No kickoffs as AAF action kicks off this weekend

As the whistle has blown on the Super Bowl, the Patriots' victory parade has concluded and the NFL season has come to its conclusion, it's time for another football campaign to start.

In San Antonio and Orlando on Saturday, the Alliance of American Football will kick off its initial season -- even if the AAF doesn't have kickoffs.

Nope; no kickoffs for the AAF and its eight franchises as the San Antonio Commanders host the San Diego Fleet and the Orlando Apollos welcome the Atlanta Legends on Saturday in the first foray of league action. A day later, the Salt Lake Stallions will travel to play the Arizona Hotshots and the Memphis Express will head over to play the host Birmingham Iron.

Whether you tune in late or on time, you won't miss kickoff, as there will be no kickoffs in the league, as one of a handful of changes from the NFL game.

"The players got used to it very quickly," former NFL vice president of officiating Mike Pereira said via the Associated Press on Tuesday. "It's a bit of a time saver. Our goal is to play in 2 1/2 hours."

Pereira is a consultant for the spring league, which recently held a quartet of exhibition games.

Founded by longtime TV and movie producer Charlie Ebersol and NFL Hall of Famer Bill Polian, a former general manager for the Buffalo Bills and Carolina Panthers who was also president of the Indianapolis Colts, the league offers a host of changes.

While a lack of kickoffs should shorten the game, it's also designed for safety.

A good deal of the changes are in the kicking game, or lack of one. There are no point-after attempts as teams must go for two-point conversions and there are no field goals in overtime.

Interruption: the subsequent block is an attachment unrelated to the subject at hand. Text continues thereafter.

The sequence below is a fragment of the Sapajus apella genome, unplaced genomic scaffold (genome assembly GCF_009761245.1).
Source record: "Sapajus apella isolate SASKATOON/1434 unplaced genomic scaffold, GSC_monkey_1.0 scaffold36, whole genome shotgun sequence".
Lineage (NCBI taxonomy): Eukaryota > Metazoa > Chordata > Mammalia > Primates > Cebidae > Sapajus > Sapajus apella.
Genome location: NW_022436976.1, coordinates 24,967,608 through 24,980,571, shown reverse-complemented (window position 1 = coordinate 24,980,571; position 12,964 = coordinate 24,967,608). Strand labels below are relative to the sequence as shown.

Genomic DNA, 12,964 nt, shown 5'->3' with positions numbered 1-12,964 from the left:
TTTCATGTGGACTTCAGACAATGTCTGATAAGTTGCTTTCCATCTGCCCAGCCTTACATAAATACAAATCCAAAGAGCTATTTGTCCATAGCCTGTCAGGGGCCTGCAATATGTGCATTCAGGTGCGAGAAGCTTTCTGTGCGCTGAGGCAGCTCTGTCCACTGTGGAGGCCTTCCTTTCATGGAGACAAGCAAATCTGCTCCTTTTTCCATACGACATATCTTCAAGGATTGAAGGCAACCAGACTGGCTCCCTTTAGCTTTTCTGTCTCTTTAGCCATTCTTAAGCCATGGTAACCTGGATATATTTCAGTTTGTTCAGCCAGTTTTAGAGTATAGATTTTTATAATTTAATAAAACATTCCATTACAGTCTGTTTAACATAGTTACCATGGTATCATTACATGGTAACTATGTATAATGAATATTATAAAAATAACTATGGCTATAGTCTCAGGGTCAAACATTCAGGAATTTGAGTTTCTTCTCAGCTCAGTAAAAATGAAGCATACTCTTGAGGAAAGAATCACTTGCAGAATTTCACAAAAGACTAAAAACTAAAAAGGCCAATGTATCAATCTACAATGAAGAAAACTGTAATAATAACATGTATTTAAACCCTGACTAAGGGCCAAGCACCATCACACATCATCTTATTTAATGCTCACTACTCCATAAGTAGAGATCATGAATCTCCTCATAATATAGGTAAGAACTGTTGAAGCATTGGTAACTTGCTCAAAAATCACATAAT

Continuing with the hopes of a quicker pace, the play clock is 35 seconds (the NFL uses a 40-second game clock) and replay will play out in a two-challenge system.

There is also a SkyJudge official, who will be able to hopefully correct infractions that involve player safety anytime during the contest and pass interference over the last five minutes of regulation.

"If you get a helmet-to-helmet spear and it's not called on the field, it can be picked up by the ninth official," Pereira said. "He has the ability to do it in real time. It doesn't go to replay. ... He can call down to the field and say, 'Hey, spearing on No. 33 of Birmingham, 15-yard penalty, let's go.'

"It's correcting errors on the field by another member of the officiating crew without having to go to replay to do it and having a three-minute stoppage to do it."

In another lofty change to game play, as there are no kickoffs there are obviously no onside kicks. Instead, teams can opt for "onside conversions." What that entails is a team -- if it is trailing by 17 or more points with five minutes or less in the game -- can follow a touchdown by trying to convert a fourth-and-12 play from its 28-yard line.

In overtime, each team gets a possession from its opponent's 10-yard line. Only touchdowns are allowed and games will end in ties after one possession each.